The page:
A new study from the Cultural Research Center at Arizona Christian University called the American Worldview Inventory 2022 found that just 51 percent of pastors of evangelical churches have a biblical worldview.
That number among pastors of non-denominational churches and independent churches was 57 percent. Among Charismatic/Pentecostal pastors, that number was 37 percent. Just 9 percent of traditionally Black Protestant pastors and 6 percent of Roman Catholic priests claimed to have a biblical worldview.
Some 78 percent of Southern Baptist church pastors said they have a biblical worldview, but overall, Baptist churches, in general, showed that just 48 percent of pastors held a biblical worldview.
In all, the study found that just 37 percent of Christian pastors across denominations have a biblical worldview.
“Pastors who possess a biblical worldview would be extremely unlikely to engage in or condone sexual abuse or other predatory behavior,” veteran researcher Dr. George Barna said in the study.
He said that the recent news of the SBC allegedly mishandling sexual abuse cases shows that a biblical worldview is important.
“In a church association that has more than 50,000 pastors, such as the Southern Baptist Convention, 400 abusive pastors is a fraction of the total. Yet, that relatively small proportion of the group has inflicted lifelong pain and suffering on the lives of hundreds of people, transforming the lives of their victims for the worse.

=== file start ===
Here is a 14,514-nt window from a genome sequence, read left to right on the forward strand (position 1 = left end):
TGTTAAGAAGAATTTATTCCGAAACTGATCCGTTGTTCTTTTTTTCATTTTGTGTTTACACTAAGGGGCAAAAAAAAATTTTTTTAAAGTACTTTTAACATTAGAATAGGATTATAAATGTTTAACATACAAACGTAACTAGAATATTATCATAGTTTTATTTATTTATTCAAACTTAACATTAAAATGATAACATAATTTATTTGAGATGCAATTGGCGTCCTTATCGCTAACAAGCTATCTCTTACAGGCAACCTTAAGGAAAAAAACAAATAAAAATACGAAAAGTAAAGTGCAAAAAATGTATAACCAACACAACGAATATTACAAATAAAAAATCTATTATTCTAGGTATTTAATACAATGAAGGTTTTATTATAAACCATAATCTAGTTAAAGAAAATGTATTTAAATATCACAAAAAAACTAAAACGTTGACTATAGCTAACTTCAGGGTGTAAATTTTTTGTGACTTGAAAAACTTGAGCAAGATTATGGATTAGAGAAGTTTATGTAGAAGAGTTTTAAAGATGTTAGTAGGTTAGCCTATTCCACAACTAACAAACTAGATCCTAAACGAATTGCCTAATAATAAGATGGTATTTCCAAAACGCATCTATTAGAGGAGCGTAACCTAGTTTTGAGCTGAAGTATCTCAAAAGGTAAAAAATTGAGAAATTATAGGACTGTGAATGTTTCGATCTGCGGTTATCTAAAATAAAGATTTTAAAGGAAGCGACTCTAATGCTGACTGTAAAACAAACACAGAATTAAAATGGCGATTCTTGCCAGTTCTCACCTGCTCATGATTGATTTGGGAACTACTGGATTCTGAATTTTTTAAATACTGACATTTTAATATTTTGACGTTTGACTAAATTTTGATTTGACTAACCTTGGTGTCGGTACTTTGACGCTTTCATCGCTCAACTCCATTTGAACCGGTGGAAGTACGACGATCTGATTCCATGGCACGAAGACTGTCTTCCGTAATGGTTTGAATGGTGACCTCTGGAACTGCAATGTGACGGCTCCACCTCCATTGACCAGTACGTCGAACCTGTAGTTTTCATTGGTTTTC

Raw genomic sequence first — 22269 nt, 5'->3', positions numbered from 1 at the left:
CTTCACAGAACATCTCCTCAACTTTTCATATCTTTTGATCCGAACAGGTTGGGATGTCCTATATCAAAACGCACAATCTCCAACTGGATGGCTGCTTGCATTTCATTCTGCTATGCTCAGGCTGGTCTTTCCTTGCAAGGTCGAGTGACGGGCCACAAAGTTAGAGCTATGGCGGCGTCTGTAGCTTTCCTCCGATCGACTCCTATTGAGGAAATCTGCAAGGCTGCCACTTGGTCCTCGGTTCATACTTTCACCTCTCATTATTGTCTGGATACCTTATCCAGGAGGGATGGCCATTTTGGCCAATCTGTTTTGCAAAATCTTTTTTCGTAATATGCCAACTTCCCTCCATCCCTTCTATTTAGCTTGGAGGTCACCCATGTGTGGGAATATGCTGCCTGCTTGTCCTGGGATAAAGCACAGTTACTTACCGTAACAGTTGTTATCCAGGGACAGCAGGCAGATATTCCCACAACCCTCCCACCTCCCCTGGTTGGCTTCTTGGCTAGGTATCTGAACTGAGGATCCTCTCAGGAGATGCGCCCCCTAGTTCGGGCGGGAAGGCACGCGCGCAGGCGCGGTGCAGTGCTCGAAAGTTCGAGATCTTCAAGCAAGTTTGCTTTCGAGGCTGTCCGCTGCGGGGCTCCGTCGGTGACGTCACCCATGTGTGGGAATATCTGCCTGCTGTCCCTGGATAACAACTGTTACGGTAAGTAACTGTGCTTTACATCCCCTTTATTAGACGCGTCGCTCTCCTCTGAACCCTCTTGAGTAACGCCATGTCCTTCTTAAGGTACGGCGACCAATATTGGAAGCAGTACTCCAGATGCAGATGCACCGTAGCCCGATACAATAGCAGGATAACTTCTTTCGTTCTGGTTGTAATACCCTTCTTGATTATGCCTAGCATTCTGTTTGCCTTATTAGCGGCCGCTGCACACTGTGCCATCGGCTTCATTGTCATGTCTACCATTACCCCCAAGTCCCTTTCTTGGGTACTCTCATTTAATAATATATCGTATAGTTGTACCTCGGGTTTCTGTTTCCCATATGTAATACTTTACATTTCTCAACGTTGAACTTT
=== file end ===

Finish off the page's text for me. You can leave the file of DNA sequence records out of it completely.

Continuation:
“Perhaps that underscores just how imperative it is that churches screen pastors and other leaders for worldview before hiring or promoting them.”
The study also found that about 41 percent of pastors of churches with 100 or fewer adults weekly are “Integrated Disciples,” meaning they possess a biblical worldview and integrate their beliefs into their daily lives.
In churches between 250 and 600 adults, only 14 percent were found to be Integrated Disciples. Finally, 15 percent of pastors of churches with more than 600 adults said the same.
“It is plausible to suggest that some of the popular churches attract people by teaching a cultural standard, rather than a biblical standard,” Barna said.
“There are obviously some great Bible-teaching churches and pastors among the nation’s largest congregations, but the data suggests it is more common to find pastors with a biblical worldview in smaller churches.”
Photo courtesy: ©Getty Images/Pixelheadphoto
Amanda Casanova is a writer living in Dallas, Texas. She has covered news for ChristianHeadlines.com since 2014. She has also contributed to The Houston Chronicle, U.S. News and World Report and IBelieve.com. She blogs at The Migraine Runner.